• What do you think people mean when they say to you, "Don't get your hopes up too high?" What would be a good response to this advice?
• Does the prospect of the future fill you with anxiety or hope? Why?
Household, Group, and Community Projects
I haven't done this yet, but I think it is worth doing some time during the upcoming year:
• Have a family meeting to talk about your attitudes toward the future. Identify people who have nurtured your optimism. Then find ways to honor these mentors of hope — writing letters, adding their pictures to a household shrine, or making a contribution to an organization in their names.
• Plant trees. Many people plant trees in whose shade they will never sit during their lifetimes. This act reflects confidence and hope in the future.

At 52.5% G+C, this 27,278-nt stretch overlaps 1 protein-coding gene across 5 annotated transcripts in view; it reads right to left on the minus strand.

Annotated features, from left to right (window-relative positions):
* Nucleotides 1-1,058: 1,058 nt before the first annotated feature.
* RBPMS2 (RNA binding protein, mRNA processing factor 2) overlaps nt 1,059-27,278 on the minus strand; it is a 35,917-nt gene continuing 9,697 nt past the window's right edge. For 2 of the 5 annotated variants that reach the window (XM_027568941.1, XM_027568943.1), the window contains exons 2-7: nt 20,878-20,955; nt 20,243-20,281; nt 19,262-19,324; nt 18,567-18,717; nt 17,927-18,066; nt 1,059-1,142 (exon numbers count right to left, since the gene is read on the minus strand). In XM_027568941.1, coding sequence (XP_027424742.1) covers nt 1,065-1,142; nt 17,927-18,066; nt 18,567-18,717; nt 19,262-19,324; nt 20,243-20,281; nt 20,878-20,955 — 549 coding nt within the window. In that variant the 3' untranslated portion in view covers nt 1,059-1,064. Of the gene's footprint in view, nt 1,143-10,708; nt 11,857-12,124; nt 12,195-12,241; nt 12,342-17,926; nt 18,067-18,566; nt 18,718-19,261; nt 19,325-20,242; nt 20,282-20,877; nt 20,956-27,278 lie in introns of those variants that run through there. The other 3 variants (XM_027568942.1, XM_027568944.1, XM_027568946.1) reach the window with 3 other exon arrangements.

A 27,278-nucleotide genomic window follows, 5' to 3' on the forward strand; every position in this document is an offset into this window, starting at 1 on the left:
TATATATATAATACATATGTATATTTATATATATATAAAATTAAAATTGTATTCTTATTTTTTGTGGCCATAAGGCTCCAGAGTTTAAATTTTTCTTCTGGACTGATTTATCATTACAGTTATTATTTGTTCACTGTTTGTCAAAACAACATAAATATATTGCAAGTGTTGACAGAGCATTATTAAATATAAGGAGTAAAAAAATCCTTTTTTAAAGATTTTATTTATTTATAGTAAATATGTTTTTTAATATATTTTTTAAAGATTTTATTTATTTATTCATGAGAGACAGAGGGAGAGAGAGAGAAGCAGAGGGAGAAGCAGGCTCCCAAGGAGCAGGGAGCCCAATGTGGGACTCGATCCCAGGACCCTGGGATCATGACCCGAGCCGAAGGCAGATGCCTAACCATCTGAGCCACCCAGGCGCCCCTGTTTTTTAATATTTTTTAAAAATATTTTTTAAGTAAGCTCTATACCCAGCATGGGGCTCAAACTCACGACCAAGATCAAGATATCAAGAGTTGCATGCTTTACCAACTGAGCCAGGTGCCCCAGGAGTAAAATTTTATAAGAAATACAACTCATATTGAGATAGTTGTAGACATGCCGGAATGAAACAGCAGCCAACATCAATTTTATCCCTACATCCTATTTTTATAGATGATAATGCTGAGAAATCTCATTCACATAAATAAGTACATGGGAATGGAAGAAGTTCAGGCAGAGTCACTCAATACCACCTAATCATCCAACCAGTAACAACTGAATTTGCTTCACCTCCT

Olivia planting a tree in the pasture in April 2015.
Olivia, Sophia, and I planted 43 pine trees this spring in the northwest pasture and the area next to the driveway.
Sophia planting a tree in the pasture in April 2015.
They are seedlings at this point - ranging in height from 6-8 inches tall. How different everything will look when these trees are three feet...six feet...twelve feet...twenty feet tall. The shade and shelter that they will provide to animals and people makes me so happy...and hopeful...for the future.